It may have been a Sunday night, but the celebrations were in full swing. Back in Catalonia following their historic Champions League success against Juventus, the Barcelona players bounced up and down, embraced and took it in turns to whip up the fans who had flocked to the Camp Nou to greet their returning heroes.
At the centre of things was Neymar. Sporting a treble-winner's vest he seemed to have customised himself – his teammates all wore T-shirts – and having swapped his "100% Jesus" Karate Kid headband for a baseball cap, the striker threw himself into full party mode, swapping jokes with Lionel Messi and clowning around with Dani Alves. He had never looked more at home.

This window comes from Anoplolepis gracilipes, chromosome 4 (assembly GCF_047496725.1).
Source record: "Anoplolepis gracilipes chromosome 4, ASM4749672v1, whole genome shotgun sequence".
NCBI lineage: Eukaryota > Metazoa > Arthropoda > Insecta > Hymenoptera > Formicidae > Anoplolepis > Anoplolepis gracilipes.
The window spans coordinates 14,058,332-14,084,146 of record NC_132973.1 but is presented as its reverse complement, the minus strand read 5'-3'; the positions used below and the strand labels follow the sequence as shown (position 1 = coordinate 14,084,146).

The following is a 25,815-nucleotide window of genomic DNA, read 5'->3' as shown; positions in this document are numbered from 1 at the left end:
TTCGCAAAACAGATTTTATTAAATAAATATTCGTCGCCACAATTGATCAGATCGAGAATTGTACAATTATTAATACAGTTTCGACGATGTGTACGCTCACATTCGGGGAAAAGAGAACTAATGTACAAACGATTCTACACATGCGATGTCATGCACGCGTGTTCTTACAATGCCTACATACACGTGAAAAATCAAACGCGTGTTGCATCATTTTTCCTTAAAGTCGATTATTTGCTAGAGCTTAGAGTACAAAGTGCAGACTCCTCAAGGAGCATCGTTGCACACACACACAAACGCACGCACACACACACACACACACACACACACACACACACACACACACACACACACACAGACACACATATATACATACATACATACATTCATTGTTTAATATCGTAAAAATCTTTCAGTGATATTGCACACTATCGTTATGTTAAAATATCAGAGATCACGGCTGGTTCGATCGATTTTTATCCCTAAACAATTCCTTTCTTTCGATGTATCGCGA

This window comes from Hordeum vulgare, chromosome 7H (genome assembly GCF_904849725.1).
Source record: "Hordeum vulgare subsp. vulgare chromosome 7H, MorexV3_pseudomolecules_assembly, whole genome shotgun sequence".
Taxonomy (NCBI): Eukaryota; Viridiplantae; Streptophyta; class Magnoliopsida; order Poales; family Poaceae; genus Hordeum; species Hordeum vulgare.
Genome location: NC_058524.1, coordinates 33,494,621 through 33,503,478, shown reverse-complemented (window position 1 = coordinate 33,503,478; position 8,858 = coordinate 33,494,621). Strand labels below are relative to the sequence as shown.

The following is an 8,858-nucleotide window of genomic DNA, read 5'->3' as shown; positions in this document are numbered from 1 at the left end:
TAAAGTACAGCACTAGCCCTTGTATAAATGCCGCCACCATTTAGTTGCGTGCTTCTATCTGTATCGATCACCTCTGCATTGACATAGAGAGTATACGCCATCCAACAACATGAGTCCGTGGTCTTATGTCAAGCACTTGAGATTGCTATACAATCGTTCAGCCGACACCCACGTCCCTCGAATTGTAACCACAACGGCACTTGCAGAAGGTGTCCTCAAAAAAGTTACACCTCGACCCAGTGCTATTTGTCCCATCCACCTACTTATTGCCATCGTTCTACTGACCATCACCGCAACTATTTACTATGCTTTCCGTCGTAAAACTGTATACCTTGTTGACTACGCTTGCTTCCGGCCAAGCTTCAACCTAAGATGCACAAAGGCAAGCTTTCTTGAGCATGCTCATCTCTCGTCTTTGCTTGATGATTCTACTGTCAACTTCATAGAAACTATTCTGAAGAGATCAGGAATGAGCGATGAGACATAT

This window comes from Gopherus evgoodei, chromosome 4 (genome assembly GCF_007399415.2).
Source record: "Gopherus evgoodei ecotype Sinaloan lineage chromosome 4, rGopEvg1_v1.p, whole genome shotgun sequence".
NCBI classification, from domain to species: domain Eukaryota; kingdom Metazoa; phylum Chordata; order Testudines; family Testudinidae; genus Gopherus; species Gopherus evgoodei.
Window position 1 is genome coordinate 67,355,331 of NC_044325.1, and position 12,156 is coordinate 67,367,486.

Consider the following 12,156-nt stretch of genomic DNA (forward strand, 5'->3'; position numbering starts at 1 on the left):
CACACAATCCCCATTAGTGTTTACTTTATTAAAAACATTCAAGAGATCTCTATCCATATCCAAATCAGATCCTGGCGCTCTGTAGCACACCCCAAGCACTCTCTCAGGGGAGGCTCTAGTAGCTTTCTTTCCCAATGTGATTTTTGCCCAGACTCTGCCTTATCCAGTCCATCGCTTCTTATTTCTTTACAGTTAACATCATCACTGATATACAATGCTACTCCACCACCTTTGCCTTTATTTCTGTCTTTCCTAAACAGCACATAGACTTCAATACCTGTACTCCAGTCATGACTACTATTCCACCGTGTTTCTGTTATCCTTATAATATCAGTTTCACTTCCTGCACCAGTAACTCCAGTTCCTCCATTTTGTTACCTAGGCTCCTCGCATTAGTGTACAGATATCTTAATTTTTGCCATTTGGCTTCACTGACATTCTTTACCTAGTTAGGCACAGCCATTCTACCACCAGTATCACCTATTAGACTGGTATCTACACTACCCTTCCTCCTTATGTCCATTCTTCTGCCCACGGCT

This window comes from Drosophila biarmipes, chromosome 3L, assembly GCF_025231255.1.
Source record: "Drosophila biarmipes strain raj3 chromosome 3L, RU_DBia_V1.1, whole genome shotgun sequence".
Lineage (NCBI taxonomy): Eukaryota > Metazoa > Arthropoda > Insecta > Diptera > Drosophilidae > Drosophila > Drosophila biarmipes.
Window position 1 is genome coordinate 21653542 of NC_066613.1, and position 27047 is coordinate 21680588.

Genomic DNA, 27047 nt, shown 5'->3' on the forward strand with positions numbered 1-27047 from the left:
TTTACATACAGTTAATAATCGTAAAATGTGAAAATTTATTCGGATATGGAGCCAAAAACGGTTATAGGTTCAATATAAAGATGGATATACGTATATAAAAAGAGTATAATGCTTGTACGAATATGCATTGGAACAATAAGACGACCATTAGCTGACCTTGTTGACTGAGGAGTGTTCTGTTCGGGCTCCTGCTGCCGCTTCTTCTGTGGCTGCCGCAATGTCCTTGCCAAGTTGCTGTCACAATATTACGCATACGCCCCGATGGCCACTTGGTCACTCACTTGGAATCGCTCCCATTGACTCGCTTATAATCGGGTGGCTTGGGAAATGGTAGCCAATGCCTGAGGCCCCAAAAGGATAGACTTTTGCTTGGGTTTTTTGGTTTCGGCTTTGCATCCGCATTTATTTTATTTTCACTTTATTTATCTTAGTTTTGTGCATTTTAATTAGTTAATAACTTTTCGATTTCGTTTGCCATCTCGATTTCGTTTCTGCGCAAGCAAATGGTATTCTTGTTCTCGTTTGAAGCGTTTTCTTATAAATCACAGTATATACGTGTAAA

Few would have begrudged him that moment of release, coming as it did after the most important game of his young career. But that was not to say that his absence was not keenly felt elsewhere as the balmy evening gave way to night in Catalonia.
Some 8,800 kilometers away in Sao Paulo, Brazil were kicking off against Mexico. On the face of it, this was the ultimate thankless task, a meaningless friendly imbued with greater significance due to the context: this was the Seleção's first match on home soil since the 2014 World Cup.
Read my latest ESPN piece, on Brazil's Copa América preparations, here.